There are seven different grades of plastic, known as the “plastic identification codes.” The code marked on any product within a triangle indicates which grade of plastic is in use.
These codes, represented by a number inside of a triangle of arrows, are used to help identify the type of plastic an item is made from, and are intended to aid in recycling and waste management. The seven codes are:
Polyethylene Terephthalate (PET or PETE):
It is a clear, strong, and lightweight plastic that is commonly used to make bottles for beverages such as water, soda, and juice. It is also used in some food packaging and can be recycled into fibers for clothing or carpeting.
High-Density Polyethylene (HDPE):
It is a strong, opaque plastic that is commonly used to make containers for milk, water, and detergents. It is also used to make plastic bags, pipes, and outdoor furniture. It is considered a safe and stable plastic and can be recycled into a variety of products such as plastic lumber, containers, and crates.
Polyvinyl Chloride (PVC):
It is a strong, rigid, and heat-resistant plastic that is commonly used to make pipes, vinyl flooring, and wire insulation. It can release harmful chemicals when exposed to high temperatures, so it is not considered a food-safe plastic and is often not recyclable.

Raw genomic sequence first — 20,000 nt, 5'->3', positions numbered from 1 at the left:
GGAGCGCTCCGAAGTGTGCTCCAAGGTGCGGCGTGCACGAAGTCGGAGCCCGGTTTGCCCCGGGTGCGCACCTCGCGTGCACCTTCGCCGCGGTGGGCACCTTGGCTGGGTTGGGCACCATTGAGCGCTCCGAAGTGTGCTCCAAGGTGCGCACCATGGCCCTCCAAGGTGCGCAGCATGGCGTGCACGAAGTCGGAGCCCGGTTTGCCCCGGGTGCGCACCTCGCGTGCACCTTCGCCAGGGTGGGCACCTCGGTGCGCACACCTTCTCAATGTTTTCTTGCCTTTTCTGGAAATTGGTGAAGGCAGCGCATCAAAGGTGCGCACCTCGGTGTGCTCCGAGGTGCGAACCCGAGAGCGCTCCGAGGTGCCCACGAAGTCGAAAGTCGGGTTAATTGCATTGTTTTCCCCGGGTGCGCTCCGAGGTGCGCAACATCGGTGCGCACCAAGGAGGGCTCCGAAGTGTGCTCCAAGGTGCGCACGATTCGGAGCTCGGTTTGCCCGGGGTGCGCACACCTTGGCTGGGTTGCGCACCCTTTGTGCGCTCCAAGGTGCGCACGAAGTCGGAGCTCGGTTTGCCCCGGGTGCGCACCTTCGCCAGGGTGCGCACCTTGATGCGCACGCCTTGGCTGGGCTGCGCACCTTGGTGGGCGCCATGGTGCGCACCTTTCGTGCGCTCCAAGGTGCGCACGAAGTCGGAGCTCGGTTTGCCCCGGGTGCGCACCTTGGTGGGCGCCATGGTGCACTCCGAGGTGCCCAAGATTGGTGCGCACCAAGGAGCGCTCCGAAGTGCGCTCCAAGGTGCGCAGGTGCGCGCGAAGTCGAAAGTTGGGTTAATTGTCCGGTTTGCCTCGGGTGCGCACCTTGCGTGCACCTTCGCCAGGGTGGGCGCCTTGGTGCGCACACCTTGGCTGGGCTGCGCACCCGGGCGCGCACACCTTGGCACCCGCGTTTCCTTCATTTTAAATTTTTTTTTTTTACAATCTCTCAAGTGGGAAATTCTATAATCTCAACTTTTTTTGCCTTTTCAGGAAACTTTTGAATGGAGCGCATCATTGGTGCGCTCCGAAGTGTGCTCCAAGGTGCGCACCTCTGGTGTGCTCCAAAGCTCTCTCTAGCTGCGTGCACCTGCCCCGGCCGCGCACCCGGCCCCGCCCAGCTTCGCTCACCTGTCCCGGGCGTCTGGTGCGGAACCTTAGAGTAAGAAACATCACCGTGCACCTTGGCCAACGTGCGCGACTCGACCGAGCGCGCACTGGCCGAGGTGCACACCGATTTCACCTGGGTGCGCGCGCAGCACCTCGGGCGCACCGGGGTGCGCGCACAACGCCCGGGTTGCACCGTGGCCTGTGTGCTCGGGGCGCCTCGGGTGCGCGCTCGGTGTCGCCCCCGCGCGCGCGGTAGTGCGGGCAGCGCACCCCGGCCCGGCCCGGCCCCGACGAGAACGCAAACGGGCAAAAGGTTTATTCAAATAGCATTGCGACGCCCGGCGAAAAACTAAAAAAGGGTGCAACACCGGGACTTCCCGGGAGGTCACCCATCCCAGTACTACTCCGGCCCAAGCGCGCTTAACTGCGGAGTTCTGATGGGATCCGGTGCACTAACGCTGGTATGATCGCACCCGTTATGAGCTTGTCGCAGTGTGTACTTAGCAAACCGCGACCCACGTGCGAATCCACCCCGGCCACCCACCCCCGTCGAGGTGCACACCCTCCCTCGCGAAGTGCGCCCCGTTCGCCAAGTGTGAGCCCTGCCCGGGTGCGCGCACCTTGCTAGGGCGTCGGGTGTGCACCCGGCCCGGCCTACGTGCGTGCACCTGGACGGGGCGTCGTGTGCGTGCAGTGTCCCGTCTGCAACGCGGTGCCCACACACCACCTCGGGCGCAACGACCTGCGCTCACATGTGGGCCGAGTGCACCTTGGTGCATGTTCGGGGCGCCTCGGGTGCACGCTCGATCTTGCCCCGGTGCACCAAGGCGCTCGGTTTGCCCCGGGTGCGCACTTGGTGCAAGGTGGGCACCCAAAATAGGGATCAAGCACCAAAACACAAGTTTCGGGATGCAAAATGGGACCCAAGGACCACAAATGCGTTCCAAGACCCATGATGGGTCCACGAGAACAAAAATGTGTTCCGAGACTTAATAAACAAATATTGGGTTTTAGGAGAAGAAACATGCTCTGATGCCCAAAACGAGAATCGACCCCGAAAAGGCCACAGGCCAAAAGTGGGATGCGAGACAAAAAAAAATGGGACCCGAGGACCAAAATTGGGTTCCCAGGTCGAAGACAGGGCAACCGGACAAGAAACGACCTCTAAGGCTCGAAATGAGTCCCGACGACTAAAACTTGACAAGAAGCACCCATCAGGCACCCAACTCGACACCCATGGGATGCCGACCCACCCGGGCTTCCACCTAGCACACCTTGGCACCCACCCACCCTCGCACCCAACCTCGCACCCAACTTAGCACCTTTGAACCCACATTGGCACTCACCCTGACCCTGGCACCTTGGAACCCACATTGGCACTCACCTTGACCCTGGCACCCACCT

Low-Density Polyethylene (LDPE):
It is a flexible, strong, and durable plastic that is commonly used to make plastic bags, wraps, and films. It is not as widely recycled as some other plastics but can be made into compost bins, paneling, and other items.
It is a strong, stiff, and heat-resistant plastic that is commonly used to make food containers, margarine tubs, and yogurt cups. It can also be used in medical and laboratory equipment, and can be recycled into brooms, trays, and other items.
It is a lightweight, rigid plastic that is commonly used to make disposable foam products such as foam plates and cups, meat trays, and egg cartons. It is not widely recycled and can be difficult to manage in the environment as it breaks down into small beads that can pollute the water and harm wildlife.
Miscellaneous plastics (such as polycarbonate, acrylonitrile-butadiene-styrene, and more):
These are plastics that do not fit into the other categories and are not as commonly used. They may have similar properties to the other plastics and some may have a higher risk of leaching harmful chemicals. They can be recycled into other items depending on their type.